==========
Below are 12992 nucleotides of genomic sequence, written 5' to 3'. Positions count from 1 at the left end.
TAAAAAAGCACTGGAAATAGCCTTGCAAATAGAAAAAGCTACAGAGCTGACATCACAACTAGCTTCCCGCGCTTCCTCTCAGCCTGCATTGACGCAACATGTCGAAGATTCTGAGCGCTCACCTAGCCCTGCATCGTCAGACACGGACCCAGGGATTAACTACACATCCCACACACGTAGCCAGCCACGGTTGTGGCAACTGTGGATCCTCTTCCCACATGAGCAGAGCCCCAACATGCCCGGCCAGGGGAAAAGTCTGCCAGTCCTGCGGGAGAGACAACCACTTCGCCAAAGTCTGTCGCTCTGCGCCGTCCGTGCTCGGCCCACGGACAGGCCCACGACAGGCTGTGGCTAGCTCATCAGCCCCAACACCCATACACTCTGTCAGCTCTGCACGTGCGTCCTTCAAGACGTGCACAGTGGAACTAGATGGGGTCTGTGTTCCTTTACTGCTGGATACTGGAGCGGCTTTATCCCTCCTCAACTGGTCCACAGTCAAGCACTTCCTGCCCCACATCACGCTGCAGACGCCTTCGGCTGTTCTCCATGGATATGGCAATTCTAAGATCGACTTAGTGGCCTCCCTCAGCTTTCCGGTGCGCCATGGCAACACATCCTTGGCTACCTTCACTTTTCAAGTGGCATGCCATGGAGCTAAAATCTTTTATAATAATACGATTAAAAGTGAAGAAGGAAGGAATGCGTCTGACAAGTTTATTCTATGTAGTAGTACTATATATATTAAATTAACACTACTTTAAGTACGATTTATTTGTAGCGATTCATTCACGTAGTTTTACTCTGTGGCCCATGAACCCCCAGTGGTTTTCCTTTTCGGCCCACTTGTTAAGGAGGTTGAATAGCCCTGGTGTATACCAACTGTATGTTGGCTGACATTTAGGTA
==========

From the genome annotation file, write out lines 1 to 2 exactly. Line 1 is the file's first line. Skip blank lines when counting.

Below are 12992 nucleotides of genomic sequence, written 5' to 3'. Positions count from 1 at the left end.
TAAAAAAGCACTGGAAATAGCCTTGCAAATAGAAAAAGCTACAGAGCTGACATCACAACTAGCTTCCCGCGCTTCCTCTCAGCCTGCATTGACGCAACATGTCGAAGATTCTGAGCGCTCACCTAGCCCTGCATCGTCAGACACGGACCCAGGGATTAACTACACATCCCACACACGTAGCCAGCCACGGTTGTGGCAACTGTGGATCCTCTTCCCACATGAGCAGAGCCCCAACATGCCCGGCCAGGGGAAAAGTCTGCCAGTCCTGCGGGAGAGACAACCACTTCGCCAAAGTCTGTCGCTCTGCGCCGTCCGTGCTCGGCCCACGGACAGGCCCACGACAGGCTGTGGCTAGCTCATCAGCCCCAACACCCATACACTCTGTCAGCTCTGCACGTGCGTCCTTCAAGACGTGCACAGTGGAACTAGATGGGGTCTGTGTTCCTTTACTGCTGGATACTGGAGCGGCTTTATCCCTCCTCAACTGGTCCACAGTCAAGCACTTCCTGCCCCACATCACGCTGCAGACGCCTTCGGCTGTTCTCCATGGATATGGCAATTCTAAGATCGACTTAGTGGCCTCCCTCAGCTTTCCGGTGCGCCATGGCAACACATCCTTGGCTACCTTCACTTTTCAAGTGGCATGCCATGGAGCTAAAATCTTTTATAATAATACGATTAAAAGTGAAGAAGGAAGGAATGCGTCTGACAAGTTTATTCTATGTAGTAGTACTATATATATTAAATTAACACTACTTTAAGTACGATTTATTTGTAGCGATTCATTCACGTAGTTTTACTCTGTGGCCCATGAACCCCCAGTGGTTTTCCTTTTCGGCCCACTTGTTAAGGAGGTTGAATAGCCCTGGTGTATACCAACTGTATGTTGGCTGACATTTAGGTA